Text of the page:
Last week, the CDC published the supplemental report, “Diagnosed HIV Infection among Adults and Adolescents in Metropolitan Statistical Areas –United States and Puerto Rico, 2013.” The report supplements the 2013 HIV Surveillance Report and presents data based on people living with diagnosed HIV infection residing in metropolitan statistical areas (MSAs; population of 500,000 or more) in the United States and Puerto Rico.
Overall, the report highlights that the southern region continues to shoulder the greatest burden of HIV in the country. Although the number of new diagnoses in the United States has remained stable, the data from the latest MSA supplemental report show that people living in MSAs, especially MSAs in the South, have higher rates of HIV diagnoses and prevalence.
Among large MSAs, five MSAs (Miami-Fort Lauderdale-West Palm Beach, FL; New York-Newark-Jersey City, NY-NJ-PA; Baltimore-Columbia-Towson, MD; New Orleans-Metairie, LA; and Jackson, MS) had the highest HIV prevalence rates accounting for 30% of the number of persons living with diagnosed HIV infection in large MSAs. Compared to data from the last MSA Supplemental Report in 2011, the overall results for the newest report were similar. By race/ethnicity, rates of diagnoses of HIV infection and prevalence were highest in MSAs in the South for Blacks/African Americans, the Northeast and South for Hispanics/Latinos, and MSAs in Florida for whites. Diagnosis and prevalence rates overall, by sex and by sex and age were highest in MSAs in the South with Miami-Fort Lauderdale-West Palm Beach, FL having the highest diagnosis and prevalence rates, overall. For all large MSAs, male-to-male sexual contact was the leading transmission category. Death rates for male and females adults and adolescents were often highest in the South with the highest being Baltimore-Columbia-Towson, MD.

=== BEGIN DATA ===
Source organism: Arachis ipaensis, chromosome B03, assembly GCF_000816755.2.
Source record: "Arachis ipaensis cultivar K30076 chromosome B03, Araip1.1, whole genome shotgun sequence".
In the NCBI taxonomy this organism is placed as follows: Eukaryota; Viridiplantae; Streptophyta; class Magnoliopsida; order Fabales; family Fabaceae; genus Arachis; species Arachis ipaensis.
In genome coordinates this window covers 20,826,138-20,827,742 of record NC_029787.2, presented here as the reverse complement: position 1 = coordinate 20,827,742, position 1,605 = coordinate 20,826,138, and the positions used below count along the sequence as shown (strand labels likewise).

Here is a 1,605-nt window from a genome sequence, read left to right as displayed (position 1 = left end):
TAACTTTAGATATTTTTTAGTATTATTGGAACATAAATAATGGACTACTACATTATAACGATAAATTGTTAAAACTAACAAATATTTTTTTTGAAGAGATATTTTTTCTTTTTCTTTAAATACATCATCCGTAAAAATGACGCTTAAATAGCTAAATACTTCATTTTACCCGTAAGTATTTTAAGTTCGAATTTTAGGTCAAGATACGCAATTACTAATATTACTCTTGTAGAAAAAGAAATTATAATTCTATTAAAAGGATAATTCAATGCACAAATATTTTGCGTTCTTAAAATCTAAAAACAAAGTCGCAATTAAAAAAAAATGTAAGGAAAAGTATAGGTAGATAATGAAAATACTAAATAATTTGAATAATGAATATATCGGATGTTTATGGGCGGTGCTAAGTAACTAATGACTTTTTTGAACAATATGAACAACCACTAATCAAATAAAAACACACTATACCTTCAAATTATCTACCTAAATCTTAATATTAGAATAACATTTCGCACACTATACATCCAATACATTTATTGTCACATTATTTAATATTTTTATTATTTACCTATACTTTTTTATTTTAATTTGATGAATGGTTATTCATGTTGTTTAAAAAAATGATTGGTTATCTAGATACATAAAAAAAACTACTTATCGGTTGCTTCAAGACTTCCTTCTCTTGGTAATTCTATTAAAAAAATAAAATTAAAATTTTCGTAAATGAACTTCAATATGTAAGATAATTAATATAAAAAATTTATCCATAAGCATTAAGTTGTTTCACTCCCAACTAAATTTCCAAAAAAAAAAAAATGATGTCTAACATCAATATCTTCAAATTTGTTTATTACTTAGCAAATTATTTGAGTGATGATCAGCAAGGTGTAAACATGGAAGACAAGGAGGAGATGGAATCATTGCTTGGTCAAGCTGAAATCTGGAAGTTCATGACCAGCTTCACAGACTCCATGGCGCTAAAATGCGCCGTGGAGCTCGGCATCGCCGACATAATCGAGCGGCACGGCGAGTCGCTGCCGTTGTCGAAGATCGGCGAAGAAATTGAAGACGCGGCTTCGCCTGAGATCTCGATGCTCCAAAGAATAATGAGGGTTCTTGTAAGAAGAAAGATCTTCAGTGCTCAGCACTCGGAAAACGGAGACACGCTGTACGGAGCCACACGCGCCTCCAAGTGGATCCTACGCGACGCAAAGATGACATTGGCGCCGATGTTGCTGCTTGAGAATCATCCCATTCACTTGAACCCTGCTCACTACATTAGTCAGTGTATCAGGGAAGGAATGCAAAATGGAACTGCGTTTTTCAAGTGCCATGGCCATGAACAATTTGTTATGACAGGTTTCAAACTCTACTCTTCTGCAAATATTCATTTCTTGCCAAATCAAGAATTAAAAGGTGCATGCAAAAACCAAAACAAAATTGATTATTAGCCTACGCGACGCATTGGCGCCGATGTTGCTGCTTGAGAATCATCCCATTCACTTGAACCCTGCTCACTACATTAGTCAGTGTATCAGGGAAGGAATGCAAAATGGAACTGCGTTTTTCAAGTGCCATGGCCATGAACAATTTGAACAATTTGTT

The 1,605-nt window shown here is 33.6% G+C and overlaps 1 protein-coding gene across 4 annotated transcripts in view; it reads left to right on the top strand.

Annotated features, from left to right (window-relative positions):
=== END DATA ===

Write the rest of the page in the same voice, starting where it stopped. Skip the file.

Targeted testing, linkage to care, and other prevention initiatives may explain the changes seen among certain regions, populations, and subgroups. Activities such as expanded HIV testing in severely affected populations and regions align with the National HIV Strategy by increasing the number of individuals aware of their HIV infection. The data also indicates areas where there are inequities and work to be done to decrease new infections and death rates.
Surveillance data will continue to help guide resources to ensure resources are used in the most effective way possible. Consistent with CDC’s High-Impact Prevention approach, federal, state, and local health officials may use this data to target prevention and treatment services to regions, populations, and communities at greatest need.
In addition to the “Diagnosed HIV Infection among Adults and Adolescents in Metropolitan Statistical Areas –United States and Puerto Rico, 2013” supplemental report, the CDC recently published two HIV Surveillance: Special Reports. These reports highlight the latest findings from the National Behavioral Surveillance (NHBS) program that monitors behaviors among at risk populations and the Medical Monitoring Project (MMP) that assesses clinical and behavioral characteristic of HIV-infected adults who are receiving outpatient treatment.
The most recent data from the National HIV Behavioral Surveillance show that heterosexuals of low socioeconomic status in urban areas are still at increased risk of HIV infection and would benefit from increased receipt of HIV testing and prevention resources.